In 2015 an extensive review undertaken to examine Cobb’s hit totals determined that Rose had really broken Cobb’s record in a game against the Cubs on September 8, three days before Show’s game. Show’s angst was totally unwarranted. He did not give up Rose’s record-breaking hit. He went to his grave believing that he did.26
During the offseason, Show decided to confront his father. He arranged for a sit-down with Les to talk through their issues. Show began by laying out the abuse on and off the field. Les took responsibility for nothing. He blamed either his own upbringing or his son. Nothing was resolved. Show finally threw up his hands and walked out.27
Show had a series of nagging injuries that limited him in 1986. He pitched 233 innings in 32 appearances 1985 but dropped to 136⅓ innings in 24 appearances in 1986. In mid-August the Padres essentially shut Show down. According to Show, the key issue was that he had broken his big left toe and then consistently aggravated the injury when he tried to pitch. Rather than risk his career, the Padres let him rest.28
In 1987 the Padres broke up the Pep Boys in midseason. Thurmond was traded to Detroit, and Dravecky to the San Francisco Giants. Both of Show’s best friends on the Padres were gone. On July 7 Show, with a 4-9 record, started against the Cubs in Chicago. The contest was subsequently called a “brawlgame” as seven players were ejected. Show was at the center of the action as he hit Andre Dawson, the 1987 National League Most Valuable Player, in the face with a splitter/fastball.29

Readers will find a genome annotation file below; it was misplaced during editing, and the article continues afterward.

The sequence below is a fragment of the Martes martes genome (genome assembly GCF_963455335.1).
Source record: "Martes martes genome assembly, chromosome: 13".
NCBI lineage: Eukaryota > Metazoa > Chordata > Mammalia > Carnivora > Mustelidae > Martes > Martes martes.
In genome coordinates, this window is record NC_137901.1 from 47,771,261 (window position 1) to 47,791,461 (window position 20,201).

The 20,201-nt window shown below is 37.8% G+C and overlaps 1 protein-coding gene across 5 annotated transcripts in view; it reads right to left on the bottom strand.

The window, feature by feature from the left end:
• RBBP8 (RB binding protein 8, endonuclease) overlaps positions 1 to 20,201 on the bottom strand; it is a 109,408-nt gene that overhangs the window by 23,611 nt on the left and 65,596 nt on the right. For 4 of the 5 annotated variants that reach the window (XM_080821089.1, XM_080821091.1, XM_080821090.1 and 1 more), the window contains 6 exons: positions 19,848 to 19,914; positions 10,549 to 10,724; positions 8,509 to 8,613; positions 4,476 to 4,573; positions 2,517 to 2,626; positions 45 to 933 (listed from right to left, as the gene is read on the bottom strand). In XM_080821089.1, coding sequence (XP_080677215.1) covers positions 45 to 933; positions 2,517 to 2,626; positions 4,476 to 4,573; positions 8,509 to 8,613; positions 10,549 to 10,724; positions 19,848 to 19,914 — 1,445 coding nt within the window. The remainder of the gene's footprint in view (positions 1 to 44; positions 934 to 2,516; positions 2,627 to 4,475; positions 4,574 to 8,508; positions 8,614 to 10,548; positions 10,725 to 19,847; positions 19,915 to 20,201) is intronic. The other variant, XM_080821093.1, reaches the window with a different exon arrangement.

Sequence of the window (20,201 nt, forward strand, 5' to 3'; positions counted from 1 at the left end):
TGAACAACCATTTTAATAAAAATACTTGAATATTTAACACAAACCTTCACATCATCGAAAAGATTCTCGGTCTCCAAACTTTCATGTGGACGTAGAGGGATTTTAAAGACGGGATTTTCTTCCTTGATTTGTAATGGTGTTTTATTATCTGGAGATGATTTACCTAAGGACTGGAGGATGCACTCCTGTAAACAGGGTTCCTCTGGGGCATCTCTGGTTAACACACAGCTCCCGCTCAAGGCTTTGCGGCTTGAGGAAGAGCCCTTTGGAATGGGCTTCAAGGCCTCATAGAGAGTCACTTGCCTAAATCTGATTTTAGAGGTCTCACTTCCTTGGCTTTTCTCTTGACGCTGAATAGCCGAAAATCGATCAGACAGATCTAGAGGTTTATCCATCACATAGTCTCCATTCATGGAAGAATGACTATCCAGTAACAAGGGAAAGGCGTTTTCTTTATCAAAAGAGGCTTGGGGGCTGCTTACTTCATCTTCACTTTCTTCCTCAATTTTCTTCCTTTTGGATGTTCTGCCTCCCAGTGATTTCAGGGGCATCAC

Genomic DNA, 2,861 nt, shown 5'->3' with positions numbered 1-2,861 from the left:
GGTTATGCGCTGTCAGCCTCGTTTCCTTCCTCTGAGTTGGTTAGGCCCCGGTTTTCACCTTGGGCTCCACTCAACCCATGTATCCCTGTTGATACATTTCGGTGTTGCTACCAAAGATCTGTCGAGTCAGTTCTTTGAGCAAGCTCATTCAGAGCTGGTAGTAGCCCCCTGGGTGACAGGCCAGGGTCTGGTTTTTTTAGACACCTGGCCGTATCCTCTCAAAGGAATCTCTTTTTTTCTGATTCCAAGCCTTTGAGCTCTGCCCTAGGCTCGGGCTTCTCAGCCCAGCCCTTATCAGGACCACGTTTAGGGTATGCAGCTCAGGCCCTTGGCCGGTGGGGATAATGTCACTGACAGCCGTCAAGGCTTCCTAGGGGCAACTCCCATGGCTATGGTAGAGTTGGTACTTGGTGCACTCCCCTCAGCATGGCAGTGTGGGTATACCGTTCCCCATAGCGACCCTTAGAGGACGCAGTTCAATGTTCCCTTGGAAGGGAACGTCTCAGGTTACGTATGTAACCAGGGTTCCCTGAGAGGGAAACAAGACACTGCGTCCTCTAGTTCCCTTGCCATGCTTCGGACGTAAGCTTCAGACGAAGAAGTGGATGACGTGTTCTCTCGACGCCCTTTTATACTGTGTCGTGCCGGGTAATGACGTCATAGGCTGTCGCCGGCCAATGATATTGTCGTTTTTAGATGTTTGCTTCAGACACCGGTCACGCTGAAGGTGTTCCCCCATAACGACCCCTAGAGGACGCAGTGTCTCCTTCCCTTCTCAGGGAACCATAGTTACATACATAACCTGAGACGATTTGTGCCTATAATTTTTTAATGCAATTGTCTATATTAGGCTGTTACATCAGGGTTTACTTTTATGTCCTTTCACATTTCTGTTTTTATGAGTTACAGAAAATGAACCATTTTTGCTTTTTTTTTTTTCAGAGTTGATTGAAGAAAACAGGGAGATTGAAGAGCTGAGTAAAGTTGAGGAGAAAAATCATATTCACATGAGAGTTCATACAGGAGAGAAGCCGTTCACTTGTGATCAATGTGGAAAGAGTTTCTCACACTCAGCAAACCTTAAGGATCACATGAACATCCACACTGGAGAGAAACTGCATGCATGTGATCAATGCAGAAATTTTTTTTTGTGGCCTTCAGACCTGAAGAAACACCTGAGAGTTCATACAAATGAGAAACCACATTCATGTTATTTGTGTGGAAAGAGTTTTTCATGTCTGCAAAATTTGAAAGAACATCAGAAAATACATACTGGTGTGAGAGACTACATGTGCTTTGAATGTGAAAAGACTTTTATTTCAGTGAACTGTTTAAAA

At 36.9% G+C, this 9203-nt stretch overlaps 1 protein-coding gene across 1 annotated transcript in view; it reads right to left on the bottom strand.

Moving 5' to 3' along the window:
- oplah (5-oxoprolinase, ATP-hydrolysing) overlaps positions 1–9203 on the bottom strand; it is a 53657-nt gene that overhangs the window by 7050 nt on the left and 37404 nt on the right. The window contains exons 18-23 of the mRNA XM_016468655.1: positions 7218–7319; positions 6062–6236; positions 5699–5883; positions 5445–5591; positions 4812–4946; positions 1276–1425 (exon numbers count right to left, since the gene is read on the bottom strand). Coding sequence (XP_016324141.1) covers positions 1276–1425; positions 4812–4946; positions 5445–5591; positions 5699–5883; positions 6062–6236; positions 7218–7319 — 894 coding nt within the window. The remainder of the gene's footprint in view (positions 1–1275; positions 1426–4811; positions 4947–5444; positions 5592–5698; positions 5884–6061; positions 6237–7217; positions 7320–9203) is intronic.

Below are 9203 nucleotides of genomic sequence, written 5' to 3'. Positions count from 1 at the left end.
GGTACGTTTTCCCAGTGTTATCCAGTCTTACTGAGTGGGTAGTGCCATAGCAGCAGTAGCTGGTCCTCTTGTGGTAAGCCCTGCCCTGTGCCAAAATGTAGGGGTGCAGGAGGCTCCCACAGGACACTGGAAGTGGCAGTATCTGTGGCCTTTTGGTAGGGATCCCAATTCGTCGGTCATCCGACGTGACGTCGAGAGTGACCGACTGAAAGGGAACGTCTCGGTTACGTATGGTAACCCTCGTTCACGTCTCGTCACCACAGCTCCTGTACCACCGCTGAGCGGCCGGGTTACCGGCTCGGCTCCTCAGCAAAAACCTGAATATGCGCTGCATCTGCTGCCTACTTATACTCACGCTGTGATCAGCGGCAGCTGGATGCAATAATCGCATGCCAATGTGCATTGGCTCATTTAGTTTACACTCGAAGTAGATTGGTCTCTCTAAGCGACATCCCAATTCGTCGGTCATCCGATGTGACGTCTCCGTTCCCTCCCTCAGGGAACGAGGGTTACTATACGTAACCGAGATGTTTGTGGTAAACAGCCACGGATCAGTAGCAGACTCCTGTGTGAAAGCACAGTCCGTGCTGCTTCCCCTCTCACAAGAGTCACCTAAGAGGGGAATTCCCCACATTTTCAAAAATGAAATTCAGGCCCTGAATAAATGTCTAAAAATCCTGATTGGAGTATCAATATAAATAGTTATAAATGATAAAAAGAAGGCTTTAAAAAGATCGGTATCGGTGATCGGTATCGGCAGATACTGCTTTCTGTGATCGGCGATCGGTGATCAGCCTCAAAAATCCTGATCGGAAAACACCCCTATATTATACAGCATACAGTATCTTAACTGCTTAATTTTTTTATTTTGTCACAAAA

Initially stunned, the crowd of 26,000-plus crowd became an angry mob. Rick Sutcliffe charged at Show and began pummeling him. A dazed Dawson picked himself up and began looking for Show. An umpire quickly escorted Show off the field. As he left the park with a security escort, an observer said he appeared to be in shock.30
The Padres issued a statement for Show that said: “I sincerely regret the unintended pitch that hit Andre Dawson. I have never intentionally thrown a pitch to hit a batter in my life, and I was not even intending to brush him back. I don’t believe that throwing at a hitter is a part of the game. I apologize to the Cubs, the fans of Chicago and especially to Andre Dawson. It was unfortunate, and I’m sure I’ll regret it for the rest of my life. I don’t know any other words to express my feelings at this time.”31
The incident happened in the third inning and both Dawson and Sutcliffe were ejected. The Padres felt like sitting ducks for the rest of the game. In the fourth inning, Cubs pitcher Greg Maddux and manager Gene Michael were ejected after Maddux hit a Cubs batter. In the fifth Cubs pitcher Scott Sanderson threw behind Tony Gwynn four straight times and was ejected. Seven Cubs ended up being ejected during the game. The experience unnerved Show. Overall, he finished the 1987 season with an 8-16 record, making 34 starts, and pitching 206⅓ innings.
Show’s 1988 season was one of his best. He established career highs in innings pitched (234⅔), victories (16), and complete games (13). The Padres rewarded his improvement with a nearly $600,000 pay raise. His salary was now an estimated $1,450,000.
A key reason for Show’s better performance may have been that he started taking an amphetamine called Fastin. According to his wife, Show had been experiencing increasing back pain. Fastin took away the pain. (Show always had trouble sleeping after games.) Initially, Fastin seemed to address the problem. In a short time, however, he began to need more. Once again, he began having trouble sleeping at night.32